Stanford-Binet IQ test

The development of the Stanford–Binet Intelligence Scales initiated the modern field of intelligence testing and was one of the first examples of an adaptive test. The test originated in France, then was revised in the United States. The Stanford–Binet test started with the French psychologist Alfred Binet, whom the French government commissioned with developing a method of identifying intellectually challenged children for their placement in special education programs. As Binet indicated, case studies might be more detailed and helpful, but the time required to test many people would be excessive. In 1916, at Stanford University, the psychologist Lewis Terman released a revised examination which became known as the "Stanford–Binet test".


Alfred Binet and physician Theodore Simon collaborated in studying mental retardation in French school children. Theodore Simon was a student of Binet.[1] Between 1905 and 1908, their research at a boys' school, in Grange-aux-Belles, led to their developing the Binet–Simon tests; assessing attention, memory, and verbal skill. The test consisted of 30 items ranging from the ability to touch one's nose or ear, when asked, to the ability to draw designs from memory and to define abstract concepts,[1] and varying in difficulty. Binet proposed that a child's intellectual ability increases with age.

In June 1905, their test was published as the Binet-Simon Intelligence Test in L'Année Psychologique. In this essay, they described three methods that should be employed to study "inferior states of intelligence." These methods include the medical method (anatomical, physiological, and pathological signs of inferior intelligence), the pedagogical method (judging intelligence based on a sum of acquired knowledge), and the psychological method (making direct observations and measurements of intelligence). They claimed that the psychological method is the most direct method because it measures intelligence as it is in the present moment by assessing his/her capacity to judge, comprehend, reason, and invent.[2] Both Binet and Simon's test was considerably accurate at determining a child's grades at school and they found that intelligence influences how well a child performs at school.[3]

The original tests in the 1905 form include:

  1. "Le Regard"
  2. Prehension Provoked by a Tactile Stimulus
  3. Prehension Provoked by a Visual Perception
  4. Recognition of Food
  5. Quest of Food Complicated by a Slight Mechanical Difficulty
  6. Execution of Simple Commands and Imitation of Simple Gestures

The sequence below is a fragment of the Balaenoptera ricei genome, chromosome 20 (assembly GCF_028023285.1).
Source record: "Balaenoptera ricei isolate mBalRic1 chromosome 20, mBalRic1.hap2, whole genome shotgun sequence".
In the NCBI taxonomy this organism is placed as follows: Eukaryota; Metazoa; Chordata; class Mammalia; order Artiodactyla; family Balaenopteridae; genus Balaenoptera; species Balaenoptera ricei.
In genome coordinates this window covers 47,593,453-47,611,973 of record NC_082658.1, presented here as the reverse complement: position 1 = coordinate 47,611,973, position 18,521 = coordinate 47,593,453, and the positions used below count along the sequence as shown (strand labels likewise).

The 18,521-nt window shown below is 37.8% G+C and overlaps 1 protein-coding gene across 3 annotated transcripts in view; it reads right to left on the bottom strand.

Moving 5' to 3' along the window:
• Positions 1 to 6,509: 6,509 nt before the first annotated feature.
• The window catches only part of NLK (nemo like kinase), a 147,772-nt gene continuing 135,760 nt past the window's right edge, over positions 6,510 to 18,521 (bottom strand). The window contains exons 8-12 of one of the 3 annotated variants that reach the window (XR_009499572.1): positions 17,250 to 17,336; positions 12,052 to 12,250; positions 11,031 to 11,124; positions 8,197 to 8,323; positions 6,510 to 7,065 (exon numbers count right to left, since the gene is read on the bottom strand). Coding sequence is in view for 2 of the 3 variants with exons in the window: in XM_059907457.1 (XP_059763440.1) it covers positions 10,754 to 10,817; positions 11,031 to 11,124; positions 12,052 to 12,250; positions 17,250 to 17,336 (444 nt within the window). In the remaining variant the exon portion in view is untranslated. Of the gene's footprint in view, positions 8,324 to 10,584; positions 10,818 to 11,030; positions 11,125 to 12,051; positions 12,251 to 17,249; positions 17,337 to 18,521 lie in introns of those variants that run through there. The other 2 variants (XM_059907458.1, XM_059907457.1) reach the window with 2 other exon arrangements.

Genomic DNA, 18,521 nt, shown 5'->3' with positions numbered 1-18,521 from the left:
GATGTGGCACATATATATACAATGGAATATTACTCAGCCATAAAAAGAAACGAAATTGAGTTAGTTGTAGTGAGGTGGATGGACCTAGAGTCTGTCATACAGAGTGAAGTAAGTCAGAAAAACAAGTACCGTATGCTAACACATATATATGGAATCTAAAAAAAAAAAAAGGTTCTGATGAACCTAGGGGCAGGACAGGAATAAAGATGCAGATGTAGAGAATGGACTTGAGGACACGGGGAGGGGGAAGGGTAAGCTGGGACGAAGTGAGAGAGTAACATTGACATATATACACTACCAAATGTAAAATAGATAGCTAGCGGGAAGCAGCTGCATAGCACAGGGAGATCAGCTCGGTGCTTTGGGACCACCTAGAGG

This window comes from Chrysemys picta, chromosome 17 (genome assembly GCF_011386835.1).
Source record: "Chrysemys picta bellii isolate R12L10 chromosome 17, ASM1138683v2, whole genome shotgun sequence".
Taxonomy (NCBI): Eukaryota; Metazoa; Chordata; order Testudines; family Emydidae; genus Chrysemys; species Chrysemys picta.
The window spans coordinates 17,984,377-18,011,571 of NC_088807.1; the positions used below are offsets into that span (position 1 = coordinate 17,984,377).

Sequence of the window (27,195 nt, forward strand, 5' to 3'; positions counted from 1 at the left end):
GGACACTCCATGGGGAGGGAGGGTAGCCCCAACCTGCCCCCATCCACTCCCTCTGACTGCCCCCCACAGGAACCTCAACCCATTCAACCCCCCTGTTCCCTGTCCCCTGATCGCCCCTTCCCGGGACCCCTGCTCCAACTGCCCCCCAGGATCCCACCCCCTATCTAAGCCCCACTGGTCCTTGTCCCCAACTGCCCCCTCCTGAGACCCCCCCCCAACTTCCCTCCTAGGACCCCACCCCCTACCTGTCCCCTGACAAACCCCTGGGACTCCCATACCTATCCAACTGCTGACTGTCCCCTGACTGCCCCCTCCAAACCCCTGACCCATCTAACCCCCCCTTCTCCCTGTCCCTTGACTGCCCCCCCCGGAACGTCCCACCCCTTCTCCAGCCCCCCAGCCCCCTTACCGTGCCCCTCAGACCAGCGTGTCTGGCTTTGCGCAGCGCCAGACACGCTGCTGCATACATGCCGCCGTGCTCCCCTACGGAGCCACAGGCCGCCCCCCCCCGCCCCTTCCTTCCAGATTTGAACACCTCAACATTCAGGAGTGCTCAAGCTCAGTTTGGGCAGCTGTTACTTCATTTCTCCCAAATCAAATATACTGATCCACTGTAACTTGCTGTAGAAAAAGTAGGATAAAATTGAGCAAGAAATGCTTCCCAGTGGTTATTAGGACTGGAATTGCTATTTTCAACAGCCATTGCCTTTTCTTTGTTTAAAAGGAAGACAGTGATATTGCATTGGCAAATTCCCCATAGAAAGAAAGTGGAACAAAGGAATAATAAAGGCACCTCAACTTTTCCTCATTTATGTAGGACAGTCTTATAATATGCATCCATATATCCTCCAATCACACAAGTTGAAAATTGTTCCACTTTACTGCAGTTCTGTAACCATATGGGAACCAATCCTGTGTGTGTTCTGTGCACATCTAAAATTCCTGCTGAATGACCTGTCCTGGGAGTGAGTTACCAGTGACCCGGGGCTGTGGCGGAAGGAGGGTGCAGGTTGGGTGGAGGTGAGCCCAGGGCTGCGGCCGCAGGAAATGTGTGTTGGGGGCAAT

7. Verbal Knowledge of Objects
  8. Verbal Knowledge of Pictures
  9. Naming of Designated Objects
  10. Immediate Comparison of Two Lines of Unequal Lengths
  11. Repetition of Three Figures
  12. Comparison of Two Weights
  13. Suggestibility
  14. Verbal Definition of Known Objects
  15. Repetition of Sentences of Fifteen Words
  16. Comparison of Known Objects from Memory
  17. Exercise of Memory on Pictures
  18. Drawing a Design from Memory
  19. Immediate Repetition of Figures
  20. Resemblances of Several Known Objects Given from Memory
  21. Comparison of Lengths
  22. Five Weights to be Placed in Order
  23. Gap in Weights
  24. Exercise upon Rhymes
  25. Verbal Gaps to be Filled
  26. Synthesis of Three Words in One Sentence
  27. Reply to an Abstract Question
  28. Reversal of the Hands of a Clock
  29. Paper Cutting
  30. Definitions of Abstract Terms

New forms of the test were published in 1908 and again in 1911, after extensive research using "normal" examinees in addition to examinees that were considered to have Mental retardation. In 1912, William Stern created the concept of mental age (MA): an individual's level of mental development relative to others.[1] Binet placed a confidence interval around the scores returned from his tests, both because he thought intelligence was somewhat plastic, and because of inherent margin of error in psychometric tests.[4]

In 1916, the Stanford University psychologist Lewis Terman released the "Stanford Revision of the Binet–Simon Scale", the "Stanford–Binet", for short. He wrote The Measurement of Intelligence: An Explanation of and a Complete Guide for the Use of the Stanford Revision and Extension of the Binet-Simon Intelligence Scale, which provided English translations for the French items as well as new items. Despite other available translations, Terman is noted for his normative studies and methodological approach. With one of his graduate students at Stanford University, Maud Merrill, Terman created two parallel forms of the Stanford-Binet: Form L (for Lewis) and Form M (for Maud). Then, in the 1950s, Merrill revised the Stanford-Binet and created a new version that included what he considered to be the best test items from Forms L and M. This version was published in 1960 and renormed in 1973.